Political agreement on a new European Labour Authority

Following intensive discussions, the European Parliament, the Council of the European Union and the European Commission have finalised trilogue negotiations concerning the establishment of a new European Labour Authority. A guest commentary by Terry Reintke, MEP from Germany and shadow rapporteur on the European Labour Authority for the Greens group in the European Parliament.

I welcome the outcome of these negotiations and am glad that the European Union is becoming somewhat more social. The European Labour Authority will close a gap in the world of European labour mobility, and will protect cross-border workers from exploitation by criminal networks.

These are the main characteristics of the new European Labour Authority:

The European Labour Authority aims to support the member states in the application and implementation of EU law in the area of worker labour mobility. Its main duty will be to act in situations in which the smooth operation of the Single Market is at risk. The dangers represented by shell companies, fraudulent business practices and bogus self-employment for the Single Market are listed below:

The European Labour Authority shall not only coordinate joint and concerted inspections between the member states – it shall also be able to launch them. The social partners in the member states have the right to report both cases of known or suspected illegal practices to the European Labour Authority.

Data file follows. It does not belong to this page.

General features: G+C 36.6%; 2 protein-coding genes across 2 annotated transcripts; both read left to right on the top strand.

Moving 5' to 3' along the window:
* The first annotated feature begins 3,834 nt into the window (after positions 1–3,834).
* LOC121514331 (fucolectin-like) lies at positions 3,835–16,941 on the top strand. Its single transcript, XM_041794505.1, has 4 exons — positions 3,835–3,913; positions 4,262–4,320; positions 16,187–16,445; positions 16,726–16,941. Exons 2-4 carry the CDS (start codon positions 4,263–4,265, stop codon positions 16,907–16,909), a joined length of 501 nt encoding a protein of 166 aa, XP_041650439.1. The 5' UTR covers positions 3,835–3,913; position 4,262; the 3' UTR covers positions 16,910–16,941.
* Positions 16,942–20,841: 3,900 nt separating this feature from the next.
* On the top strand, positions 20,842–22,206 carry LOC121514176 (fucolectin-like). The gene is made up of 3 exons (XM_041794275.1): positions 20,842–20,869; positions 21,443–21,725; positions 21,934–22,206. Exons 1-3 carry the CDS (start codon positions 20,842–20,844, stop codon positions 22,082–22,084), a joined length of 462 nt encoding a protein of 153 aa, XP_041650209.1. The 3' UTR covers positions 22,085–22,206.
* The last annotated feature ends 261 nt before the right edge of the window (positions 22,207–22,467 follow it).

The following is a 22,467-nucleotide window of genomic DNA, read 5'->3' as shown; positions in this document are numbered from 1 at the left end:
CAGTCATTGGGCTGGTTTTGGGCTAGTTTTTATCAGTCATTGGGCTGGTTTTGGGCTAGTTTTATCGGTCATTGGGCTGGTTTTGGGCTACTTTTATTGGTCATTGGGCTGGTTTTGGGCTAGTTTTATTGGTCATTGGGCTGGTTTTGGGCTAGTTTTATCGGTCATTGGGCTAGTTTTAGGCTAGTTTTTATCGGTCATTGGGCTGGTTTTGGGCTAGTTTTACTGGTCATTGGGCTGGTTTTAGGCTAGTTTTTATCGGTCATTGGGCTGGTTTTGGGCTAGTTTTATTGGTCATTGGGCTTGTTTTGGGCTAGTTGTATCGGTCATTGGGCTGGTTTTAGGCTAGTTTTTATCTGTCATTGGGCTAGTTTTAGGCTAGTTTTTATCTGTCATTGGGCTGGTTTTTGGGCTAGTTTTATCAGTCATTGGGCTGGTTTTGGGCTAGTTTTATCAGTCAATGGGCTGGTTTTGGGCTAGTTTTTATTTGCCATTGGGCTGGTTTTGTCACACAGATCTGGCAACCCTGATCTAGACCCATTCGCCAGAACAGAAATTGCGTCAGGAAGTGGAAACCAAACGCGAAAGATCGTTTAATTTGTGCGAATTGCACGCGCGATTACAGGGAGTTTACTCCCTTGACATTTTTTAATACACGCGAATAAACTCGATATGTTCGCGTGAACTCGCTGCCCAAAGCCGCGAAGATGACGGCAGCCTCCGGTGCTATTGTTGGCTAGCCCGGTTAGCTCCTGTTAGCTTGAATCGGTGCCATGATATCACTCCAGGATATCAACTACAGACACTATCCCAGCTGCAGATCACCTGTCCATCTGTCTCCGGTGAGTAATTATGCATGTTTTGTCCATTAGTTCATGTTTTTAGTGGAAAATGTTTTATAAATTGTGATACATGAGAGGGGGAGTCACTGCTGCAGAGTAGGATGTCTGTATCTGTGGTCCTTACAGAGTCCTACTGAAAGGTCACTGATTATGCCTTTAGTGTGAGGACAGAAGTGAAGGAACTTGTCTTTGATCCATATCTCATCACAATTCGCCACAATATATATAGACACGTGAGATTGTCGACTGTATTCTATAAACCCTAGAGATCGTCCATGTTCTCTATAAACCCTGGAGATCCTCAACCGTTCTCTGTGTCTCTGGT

The European Labour Authority’s Management Board is composed of two representatives of the Commission, one representative from each member state and one expert nominated by the European Parliament.

In addition, there will be a Stakeholder Group composed of ten representatives of the social partners as well as two members of the European Commission. Its main duty will be to provide expert advice to the Authority.

The EURES Coordination Office will be integrated into the European Labour Authority, but not the EURES cross-border partnership services. The Secretariat of the European Platform against Undeclared Work will migrate to the European Labour Authority, although the Platform itself shall remain as such.

The European Labour Authority is not intended to become an advisory centre for individuals. On this point, the EURES cross-border partnerships do valuable work, which is why their future funding must be secured.

At the same time, I must admit that the concrete set-up of the new authority does not meet my personal expectations. These were the most important concessions that the European Parliament had to make during the trilogue negotiations:

Member states that do not want to participate in the concerted or joint inspections do not have to provide a justification for their position, nor do they have to make a proposal as to how to solve the problem differently.

The European Labour Authority will not be granted the power to make political recommendations to the Commission nor to demand the implementation of proceedings in the event of contract breaches.

No social partners will be represented on the European Labour Authority’s Management Board.

All in all, the new European Labour Authority can help make it more difficult for shell companies, bogus self-employment and other fraudulent business models to circumvent the confusing regulations of the individual EU member states. I believe in the close cooperation with trade unions in order to fight dubious dealings under the veneer of labour mobility.

Picture: Terry Reintke © CESI Cornelis Gollhardt 2019